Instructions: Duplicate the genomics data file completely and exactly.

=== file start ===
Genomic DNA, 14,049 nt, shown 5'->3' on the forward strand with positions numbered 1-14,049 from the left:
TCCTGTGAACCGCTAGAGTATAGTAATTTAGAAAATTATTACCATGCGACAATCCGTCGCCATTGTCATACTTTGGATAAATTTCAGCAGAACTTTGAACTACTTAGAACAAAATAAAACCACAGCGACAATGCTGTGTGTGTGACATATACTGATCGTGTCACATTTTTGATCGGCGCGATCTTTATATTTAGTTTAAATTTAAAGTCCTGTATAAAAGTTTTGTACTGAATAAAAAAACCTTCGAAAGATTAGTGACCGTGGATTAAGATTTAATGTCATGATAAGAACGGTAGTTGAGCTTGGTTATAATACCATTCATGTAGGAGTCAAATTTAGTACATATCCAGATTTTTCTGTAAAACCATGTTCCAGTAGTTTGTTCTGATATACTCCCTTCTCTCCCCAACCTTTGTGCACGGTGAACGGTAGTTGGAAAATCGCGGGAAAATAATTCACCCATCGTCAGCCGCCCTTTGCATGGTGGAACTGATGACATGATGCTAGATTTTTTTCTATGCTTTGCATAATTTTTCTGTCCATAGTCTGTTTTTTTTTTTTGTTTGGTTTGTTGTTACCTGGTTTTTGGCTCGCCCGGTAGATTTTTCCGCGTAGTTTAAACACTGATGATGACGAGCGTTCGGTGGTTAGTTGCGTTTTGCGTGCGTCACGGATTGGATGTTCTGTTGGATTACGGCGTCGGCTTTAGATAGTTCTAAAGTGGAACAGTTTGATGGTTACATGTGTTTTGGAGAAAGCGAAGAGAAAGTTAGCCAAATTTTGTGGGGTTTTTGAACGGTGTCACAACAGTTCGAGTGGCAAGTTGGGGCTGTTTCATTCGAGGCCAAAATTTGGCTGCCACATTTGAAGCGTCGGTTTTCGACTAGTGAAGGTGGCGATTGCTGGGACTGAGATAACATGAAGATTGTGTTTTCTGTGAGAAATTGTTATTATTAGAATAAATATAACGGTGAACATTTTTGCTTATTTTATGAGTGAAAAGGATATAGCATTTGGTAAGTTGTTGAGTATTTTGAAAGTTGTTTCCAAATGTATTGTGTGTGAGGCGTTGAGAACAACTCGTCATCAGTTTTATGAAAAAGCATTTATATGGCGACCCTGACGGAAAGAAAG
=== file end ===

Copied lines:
Genomic DNA, 14,049 nt, shown 5'->3' on the forward strand with positions numbered 1-14,049 from the left:
TCCTGTGAACCGCTAGAGTATAGTAATTTAGAAAATTATTACCATGCGACAATCCGTCGCCATTGTCATACTTTGGATAAATTTCAGCAGAACTTTGAACTACTTAGAACAAAATAAAACCACAGCGACAATGCTGTGTGTGTGACATATACTGATCGTGTCACATTTTTGATCGGCGCGATCTTTATATTTAGTTTAAATTTAAAGTCCTGTATAAAAGTTTTGTACTGAATAAAAAAACCTTCGAAAGATTAGTGACCGTGGATTAAGATTTAATGTCATGATAAGAACGGTAGTTGAGCTTGGTTATAATACCATTCATGTAGGAGTCAAATTTAGTACATATCCAGATTTTTCTGTAAAACCATGTTCCAGTAGTTTGTTCTGATATACTCCCTTCTCTCCCCAACCTTTGTGCACGGTGAACGGTAGTTGGAAAATCGCGGGAAAATAATTCACCCATCGTCAGCCGCCCTTTGCATGGTGGAACTGATGACATGATGCTAGATTTTTTTCTATGCTTTGCATAATTTTTCTGTCCATAGTCTGTTTTTTTTTTTTGTTTGGTTTGTTGTTACCTGGTTTTTGGCTCGCCCGGTAGATTTTTCCGCGTAGTTTAAACACTGATGATGACGAGCGTTCGGTGGTTAGTTGCGTTTTGCGTGCGTCACGGATTGGATGTTCTGTTGGATTACGGCGTCGGCTTTAGATAGTTCTAAAGTGGAACAGTTTGATGGTTACATGTGTTTTGGAGAAAGCGAAGAGAAAGTTAGCCAAATTTTGTGGGGTTTTTGAACGGTGTCACAACAGTTCGAGTGGCAAGTTGGGGCTGTTTCATTCGAGGCCAAAATTTGGCTGCCACATTTGAAGCGTCGGTTTTCGACTAGTGAAGGTGGCGATTGCTGGGACTGAGATAACATGAAGATTGTGTTTTCTGTGAGAAATTGTTATTATTAGAATAAATATAACGGTGAACATTTTTGCTTATTTTATGAGTGAAAAGGATATAGCATTTGGTAAGTTGTTGAGTATTTTGAAAGTTGTTTCCAAATGTATTGTGTGTGAGGCGTTGAGAACAACTCGTCATCAGTTTTATGAAAAAGCATTTATATGGCGACCCTGACGGAAAGAAAG